Looking back, Natasha feels she was always destined for a career in women’s health. Her belief that youth or gender should not be a barrier to success has had a huge impact on her medical career and her life in general. Whilst completing her medical degree at Monash University, Natasha took on the challenging task of combining her degree with a research project in antioxidant therapy and IVF outcomes. This research was accepted for presentation at medical conferences in Sydney (where she was awarded the prestigious prize for the Best Clinical Paper) and Boston. She created the Firefinch Project which raised awareness of the importance of educating women in Africa and raised funds for scholarships so that young women in Sierra Leona can attend secondary school.
Natasha worked full time in rural Victoria whilst simultaneously studying a double Masters in Reproductive Medicine and Women’s Health as well as taking on mentoring roles for students. This dedication was recognised by the AMA with an award for the greatest commitment to medical education of any Victorian doctor in training. Currently, she is one of the lead researchers on a couple of projects in women’s health, in Australia.
In the future, Natasha intends to complete a PhD in reproductive medicine at Harvard University and then work with Doctors Without Borders to train local citizens in basic obstetric care and improve maternal outcomes.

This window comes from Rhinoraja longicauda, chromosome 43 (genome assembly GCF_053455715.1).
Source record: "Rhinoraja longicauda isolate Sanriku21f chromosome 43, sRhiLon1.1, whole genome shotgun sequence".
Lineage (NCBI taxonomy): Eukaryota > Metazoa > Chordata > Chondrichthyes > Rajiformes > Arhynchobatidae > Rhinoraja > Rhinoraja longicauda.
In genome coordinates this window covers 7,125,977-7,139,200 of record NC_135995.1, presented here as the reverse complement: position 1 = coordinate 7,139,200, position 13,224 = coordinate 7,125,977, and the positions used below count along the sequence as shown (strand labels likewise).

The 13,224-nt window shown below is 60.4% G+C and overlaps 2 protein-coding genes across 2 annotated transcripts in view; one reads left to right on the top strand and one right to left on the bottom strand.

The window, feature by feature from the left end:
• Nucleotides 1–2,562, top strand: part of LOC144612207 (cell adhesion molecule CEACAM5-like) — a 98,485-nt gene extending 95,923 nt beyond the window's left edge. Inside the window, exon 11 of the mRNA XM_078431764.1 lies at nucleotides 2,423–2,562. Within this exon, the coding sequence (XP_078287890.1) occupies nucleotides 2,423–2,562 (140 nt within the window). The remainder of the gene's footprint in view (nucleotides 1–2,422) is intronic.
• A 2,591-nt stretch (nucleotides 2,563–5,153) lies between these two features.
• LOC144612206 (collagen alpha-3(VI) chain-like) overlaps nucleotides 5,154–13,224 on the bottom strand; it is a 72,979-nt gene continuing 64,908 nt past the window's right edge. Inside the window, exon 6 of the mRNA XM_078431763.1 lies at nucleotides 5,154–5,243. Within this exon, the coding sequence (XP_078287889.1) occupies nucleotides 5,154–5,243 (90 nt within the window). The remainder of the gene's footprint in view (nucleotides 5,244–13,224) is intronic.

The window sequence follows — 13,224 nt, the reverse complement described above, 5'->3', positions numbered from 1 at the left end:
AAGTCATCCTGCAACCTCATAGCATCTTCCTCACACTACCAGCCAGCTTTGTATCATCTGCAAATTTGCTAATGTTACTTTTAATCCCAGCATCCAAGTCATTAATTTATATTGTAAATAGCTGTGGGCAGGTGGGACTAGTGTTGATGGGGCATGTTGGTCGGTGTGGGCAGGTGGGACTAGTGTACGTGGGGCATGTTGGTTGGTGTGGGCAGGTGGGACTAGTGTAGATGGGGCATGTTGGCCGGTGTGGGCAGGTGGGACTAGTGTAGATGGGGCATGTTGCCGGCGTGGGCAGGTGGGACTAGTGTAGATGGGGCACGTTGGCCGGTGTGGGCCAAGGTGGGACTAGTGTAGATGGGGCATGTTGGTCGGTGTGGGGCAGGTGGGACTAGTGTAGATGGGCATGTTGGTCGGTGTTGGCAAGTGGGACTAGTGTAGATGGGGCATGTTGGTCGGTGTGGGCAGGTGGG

At first glance, Natasha appears like any other university student studying a Bachelor of Science degree at UWA. What distinguishes Natasha from most, however, is her extensive volunteer community work both in Western Australia and overseas. It was during 2013 that she first dipped her toe into community work, spending most Saturday mornings at the Balga Community Centre, tutoring Sudanese school children. In the same year, she spent her July holidays in Kenya tutoring students and helping to prepare meals at a children’s charity which provided schooling and care for children from a nearby slum. Although this was confronting at times, it fuelled Natasha’s desire for volunteering and she has since gone on to volunteer in many countries including Mexico, Morocco, Kenya and Zimbabwe, in projects from teaching English to animal and plant conservation. What is most impressive about these achievements is that these trips have all been self-funded by Natasha from savings from her part time work. Her most recent experience has been in June/July of this year, where Natasha has been working as a volunteer at a cheetah rehabilitation project in South Africa, providing general care for cheetahs and other African wild cats at risk. Natasha also plans to spend part of August this year planting trees at Rottnest Island.